A partial hospitalization program is similar to residential/inpatient treatment. It offers the benefits of a structured environment. It delivers an immersive program of treatment approaches. Comparatively, patients sleep at home and return to treatment the next morning.
We tailor our treatment plans to our patients’ needs. Therefore, PHP programs vary in the amount of time you spend in treatment. Program attendance is commonly five to seven days every week. Each day may consist of at least five hours of treatment. This is generally a higher level of care than an intensive outpatient program.
Intensive Outpatient Programs (IOP)
Intensive outpatient programs are appropriate for moderate addictions. The patient lives at home. Then they report to treatment at the alcohol addiction treatment facility. Treatments are generally three days a week. They last about three hours each day.
“However,” one study says, “some programs provide more sessions per week and/or longer session per day. Many programs become less intensive over time.” Because patients progress through treatment at their own pace, therapists adjust them accordingly.”
“IOP goals help the individual learn early-stage relapse management and coping strategies, ensure that the person has psychosocial support, and address individual symptoms and needs,” says the study.
Some programs direct patients to step down from inpatient treatment to intensive outpatient treatment. This allows a more comfortable transition to a less structured and environment.
Finally, sober living is the last step to leaving the treatment setting. This environment is less clinical than other treatment settings. They’re permanent residences for recovery people. Sober living houses a more structured environment than one would have at home. However, it’s less structured than an inpatient alcohol addiction treatment environment. All residents must be clean and sober.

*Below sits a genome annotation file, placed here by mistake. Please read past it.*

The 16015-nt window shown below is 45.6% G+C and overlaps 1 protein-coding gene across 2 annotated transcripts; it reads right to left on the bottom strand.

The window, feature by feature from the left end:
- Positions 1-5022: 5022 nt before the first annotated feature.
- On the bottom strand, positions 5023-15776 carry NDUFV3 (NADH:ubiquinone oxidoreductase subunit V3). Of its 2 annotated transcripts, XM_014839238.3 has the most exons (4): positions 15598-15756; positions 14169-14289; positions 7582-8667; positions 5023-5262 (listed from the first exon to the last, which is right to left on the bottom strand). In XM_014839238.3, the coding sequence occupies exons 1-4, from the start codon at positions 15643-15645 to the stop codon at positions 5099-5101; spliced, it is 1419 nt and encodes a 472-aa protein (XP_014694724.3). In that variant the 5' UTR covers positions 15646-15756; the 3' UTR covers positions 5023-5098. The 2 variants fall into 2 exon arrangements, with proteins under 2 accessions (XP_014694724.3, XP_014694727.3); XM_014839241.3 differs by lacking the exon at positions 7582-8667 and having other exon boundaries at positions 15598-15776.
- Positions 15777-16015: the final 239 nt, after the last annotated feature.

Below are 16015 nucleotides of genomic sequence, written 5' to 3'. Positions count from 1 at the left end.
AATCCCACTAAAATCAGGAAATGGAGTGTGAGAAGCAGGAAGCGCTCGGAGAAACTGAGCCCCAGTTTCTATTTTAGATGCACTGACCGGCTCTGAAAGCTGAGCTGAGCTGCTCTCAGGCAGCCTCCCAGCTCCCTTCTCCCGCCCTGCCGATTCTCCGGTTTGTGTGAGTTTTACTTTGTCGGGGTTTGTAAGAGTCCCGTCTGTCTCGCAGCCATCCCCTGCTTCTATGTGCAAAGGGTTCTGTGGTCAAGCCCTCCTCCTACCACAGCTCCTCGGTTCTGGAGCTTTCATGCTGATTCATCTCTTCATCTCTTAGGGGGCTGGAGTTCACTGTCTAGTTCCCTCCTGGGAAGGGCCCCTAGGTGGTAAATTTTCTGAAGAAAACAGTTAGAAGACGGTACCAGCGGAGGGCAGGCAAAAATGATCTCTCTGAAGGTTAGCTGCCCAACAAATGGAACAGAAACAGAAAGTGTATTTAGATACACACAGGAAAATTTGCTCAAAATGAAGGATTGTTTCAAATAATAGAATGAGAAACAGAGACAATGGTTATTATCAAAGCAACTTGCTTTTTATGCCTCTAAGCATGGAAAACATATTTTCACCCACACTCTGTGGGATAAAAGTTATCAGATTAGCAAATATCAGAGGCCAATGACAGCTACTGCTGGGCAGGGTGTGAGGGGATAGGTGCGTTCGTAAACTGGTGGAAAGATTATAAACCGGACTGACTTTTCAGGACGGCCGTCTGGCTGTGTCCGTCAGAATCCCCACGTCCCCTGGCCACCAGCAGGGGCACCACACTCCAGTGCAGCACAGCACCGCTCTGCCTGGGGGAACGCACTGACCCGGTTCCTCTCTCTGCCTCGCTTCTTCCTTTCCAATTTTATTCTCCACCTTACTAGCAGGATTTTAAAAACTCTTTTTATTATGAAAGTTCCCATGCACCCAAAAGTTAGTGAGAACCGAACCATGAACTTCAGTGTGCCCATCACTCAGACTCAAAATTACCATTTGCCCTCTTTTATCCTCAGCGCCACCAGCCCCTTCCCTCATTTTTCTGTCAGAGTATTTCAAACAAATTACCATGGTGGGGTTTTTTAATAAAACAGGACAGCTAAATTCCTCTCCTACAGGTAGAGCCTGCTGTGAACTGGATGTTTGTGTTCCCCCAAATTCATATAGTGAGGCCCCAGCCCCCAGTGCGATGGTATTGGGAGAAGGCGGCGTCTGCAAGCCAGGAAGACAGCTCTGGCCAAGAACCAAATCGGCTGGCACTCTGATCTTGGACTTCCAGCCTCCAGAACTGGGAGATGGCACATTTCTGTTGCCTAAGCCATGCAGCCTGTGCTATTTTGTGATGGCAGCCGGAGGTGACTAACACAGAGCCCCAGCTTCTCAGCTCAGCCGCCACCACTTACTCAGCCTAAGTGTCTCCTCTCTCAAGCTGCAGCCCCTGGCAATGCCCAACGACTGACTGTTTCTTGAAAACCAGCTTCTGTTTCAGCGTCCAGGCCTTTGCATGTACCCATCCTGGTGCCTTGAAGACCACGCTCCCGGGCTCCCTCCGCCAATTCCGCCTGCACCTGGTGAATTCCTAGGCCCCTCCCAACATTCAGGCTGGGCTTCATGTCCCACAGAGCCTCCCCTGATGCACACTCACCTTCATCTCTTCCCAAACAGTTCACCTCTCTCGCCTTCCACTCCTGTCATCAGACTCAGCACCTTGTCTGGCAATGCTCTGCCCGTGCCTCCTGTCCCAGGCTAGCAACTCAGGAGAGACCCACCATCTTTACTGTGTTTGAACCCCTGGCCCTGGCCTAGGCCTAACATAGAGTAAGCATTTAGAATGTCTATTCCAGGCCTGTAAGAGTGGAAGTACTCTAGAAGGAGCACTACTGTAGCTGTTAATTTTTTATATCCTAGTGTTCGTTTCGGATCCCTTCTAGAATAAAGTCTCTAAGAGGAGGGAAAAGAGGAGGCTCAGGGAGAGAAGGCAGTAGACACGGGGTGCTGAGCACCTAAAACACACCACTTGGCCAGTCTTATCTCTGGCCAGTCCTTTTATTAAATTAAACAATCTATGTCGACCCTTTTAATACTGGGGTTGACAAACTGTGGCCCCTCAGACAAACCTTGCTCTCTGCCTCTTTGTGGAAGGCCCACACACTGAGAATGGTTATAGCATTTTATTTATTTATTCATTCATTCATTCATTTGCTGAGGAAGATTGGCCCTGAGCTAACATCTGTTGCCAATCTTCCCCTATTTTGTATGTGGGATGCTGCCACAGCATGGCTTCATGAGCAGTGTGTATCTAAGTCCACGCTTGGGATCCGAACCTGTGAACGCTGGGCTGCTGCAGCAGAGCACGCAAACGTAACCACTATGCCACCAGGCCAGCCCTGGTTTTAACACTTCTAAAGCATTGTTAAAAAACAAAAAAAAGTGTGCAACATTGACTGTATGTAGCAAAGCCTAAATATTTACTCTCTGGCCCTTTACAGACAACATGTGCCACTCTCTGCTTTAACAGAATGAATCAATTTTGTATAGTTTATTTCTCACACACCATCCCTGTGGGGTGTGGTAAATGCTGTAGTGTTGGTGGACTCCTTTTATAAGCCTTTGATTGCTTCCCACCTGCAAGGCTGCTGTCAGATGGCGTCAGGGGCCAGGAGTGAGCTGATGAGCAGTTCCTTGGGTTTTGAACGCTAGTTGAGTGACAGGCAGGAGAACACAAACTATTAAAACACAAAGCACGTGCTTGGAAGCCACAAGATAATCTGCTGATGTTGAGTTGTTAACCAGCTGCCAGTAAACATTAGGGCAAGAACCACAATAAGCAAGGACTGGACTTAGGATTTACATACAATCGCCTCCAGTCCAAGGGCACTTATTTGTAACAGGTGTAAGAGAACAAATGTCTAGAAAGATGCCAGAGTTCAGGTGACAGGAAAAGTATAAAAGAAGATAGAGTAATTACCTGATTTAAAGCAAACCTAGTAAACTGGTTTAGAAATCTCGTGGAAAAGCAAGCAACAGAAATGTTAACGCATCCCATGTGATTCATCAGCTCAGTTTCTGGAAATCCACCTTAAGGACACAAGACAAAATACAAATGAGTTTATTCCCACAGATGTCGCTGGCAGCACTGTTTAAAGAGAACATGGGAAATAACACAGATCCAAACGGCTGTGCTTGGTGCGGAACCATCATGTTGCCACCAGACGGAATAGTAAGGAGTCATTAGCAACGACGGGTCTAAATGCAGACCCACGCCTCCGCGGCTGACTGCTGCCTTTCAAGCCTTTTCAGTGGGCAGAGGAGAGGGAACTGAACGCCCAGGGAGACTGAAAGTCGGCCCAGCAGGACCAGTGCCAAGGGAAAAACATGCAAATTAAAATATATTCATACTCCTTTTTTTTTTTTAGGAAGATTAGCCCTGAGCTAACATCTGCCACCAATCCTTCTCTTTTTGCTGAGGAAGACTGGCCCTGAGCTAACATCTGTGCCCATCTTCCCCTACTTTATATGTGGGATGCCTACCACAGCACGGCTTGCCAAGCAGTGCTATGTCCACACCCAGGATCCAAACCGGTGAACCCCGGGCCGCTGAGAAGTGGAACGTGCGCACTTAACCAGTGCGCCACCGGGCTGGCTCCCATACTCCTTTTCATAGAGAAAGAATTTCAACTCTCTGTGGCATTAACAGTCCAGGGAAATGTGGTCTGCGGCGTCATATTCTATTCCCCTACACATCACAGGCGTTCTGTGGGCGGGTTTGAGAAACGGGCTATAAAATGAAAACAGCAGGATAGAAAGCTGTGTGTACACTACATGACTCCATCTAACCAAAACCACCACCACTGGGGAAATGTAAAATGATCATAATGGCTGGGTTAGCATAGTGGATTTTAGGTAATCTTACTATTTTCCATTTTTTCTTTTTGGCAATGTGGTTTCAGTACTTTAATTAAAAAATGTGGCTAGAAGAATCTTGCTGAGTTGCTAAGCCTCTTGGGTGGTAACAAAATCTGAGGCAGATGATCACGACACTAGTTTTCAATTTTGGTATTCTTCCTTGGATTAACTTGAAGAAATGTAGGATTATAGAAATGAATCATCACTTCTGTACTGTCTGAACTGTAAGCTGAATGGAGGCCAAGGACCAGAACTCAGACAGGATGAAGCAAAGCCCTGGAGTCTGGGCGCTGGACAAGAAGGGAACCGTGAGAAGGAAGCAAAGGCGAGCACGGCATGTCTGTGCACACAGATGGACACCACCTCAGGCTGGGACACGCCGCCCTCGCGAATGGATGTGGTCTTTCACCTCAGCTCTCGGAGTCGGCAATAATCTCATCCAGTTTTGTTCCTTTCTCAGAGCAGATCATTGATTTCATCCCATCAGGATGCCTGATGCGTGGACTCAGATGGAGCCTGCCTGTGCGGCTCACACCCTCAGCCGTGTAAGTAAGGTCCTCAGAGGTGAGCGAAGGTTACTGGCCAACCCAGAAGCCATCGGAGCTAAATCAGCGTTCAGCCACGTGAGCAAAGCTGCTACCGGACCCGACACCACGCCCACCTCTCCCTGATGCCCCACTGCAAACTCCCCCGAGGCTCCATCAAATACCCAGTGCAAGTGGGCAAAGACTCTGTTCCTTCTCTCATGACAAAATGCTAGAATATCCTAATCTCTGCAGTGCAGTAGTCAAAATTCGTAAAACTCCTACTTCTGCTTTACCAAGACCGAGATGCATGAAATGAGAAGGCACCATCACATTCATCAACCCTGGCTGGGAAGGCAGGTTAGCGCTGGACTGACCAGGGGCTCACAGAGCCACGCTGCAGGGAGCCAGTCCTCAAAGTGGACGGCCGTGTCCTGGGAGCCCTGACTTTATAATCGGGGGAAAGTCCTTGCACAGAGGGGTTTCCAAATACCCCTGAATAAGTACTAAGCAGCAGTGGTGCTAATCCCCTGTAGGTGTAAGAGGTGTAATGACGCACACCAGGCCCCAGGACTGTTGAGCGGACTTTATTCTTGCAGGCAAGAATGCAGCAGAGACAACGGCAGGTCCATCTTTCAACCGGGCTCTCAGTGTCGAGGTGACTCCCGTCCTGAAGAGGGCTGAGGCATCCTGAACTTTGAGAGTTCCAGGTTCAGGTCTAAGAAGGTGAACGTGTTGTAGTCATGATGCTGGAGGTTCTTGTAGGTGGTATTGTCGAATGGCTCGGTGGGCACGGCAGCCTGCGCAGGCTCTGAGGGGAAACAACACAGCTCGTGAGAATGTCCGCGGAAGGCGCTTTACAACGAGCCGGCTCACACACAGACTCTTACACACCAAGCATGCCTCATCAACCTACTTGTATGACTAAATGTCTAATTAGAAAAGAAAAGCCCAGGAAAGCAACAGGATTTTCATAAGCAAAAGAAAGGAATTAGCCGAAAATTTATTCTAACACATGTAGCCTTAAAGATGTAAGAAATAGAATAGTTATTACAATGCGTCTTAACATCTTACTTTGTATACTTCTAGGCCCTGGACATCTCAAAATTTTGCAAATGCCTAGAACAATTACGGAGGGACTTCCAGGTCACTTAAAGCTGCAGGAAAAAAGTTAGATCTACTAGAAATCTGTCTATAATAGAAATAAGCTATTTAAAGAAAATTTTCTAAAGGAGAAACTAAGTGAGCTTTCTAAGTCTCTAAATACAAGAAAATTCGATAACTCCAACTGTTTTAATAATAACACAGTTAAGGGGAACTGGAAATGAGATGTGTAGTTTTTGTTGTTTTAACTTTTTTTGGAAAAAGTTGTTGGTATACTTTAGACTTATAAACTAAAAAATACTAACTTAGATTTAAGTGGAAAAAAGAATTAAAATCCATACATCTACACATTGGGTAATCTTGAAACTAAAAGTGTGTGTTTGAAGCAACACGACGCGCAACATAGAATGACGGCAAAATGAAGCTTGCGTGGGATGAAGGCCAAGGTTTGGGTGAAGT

We’ve partnered with Paxton House to offer our patients an excellent option for sober living. Their sober living facilities have internet, tv, and a landline phone. It’s located near bus routes and has laundry onsite. A manager is always onsite, as well. Immediate placement is available.
Contact us today. It’s not too late to take your life back from alcoholism. We’ll design a program that’s right for you. Our goal is to guide you to a lifelong recovery.
 McCarty, Dennis, et al. “Substance Abuse Intensive Outpatient Programs: Assessing the Evidence.” Psychiatric Services (Washington, D.C.), U.S. National Library of Medicine, 1 June 2014, www.ncbi.nlm.nih.gov/pmc/articles/PMC4152944/.
 National Institute on Drug Abuse. “Family-Based Approaches.” National Institute on Drug Abuse, 2 June 2020, www.drugabuse.gov/publications/principles-adolescent-substance-use-disorder-treatment-research-based-guide/evidence-based-approaches-to-treating-adolescent-substance-use-disorders/family-based-approaches.
 National Institute on Drug Abuse. “Treatment Settings.” National Institute on Drug Abuse, 25 May 2020, www.drugabuse.gov/publications/principles-adolescent-substance-use-disorder-treatment-research-based-guide/treatment-settings.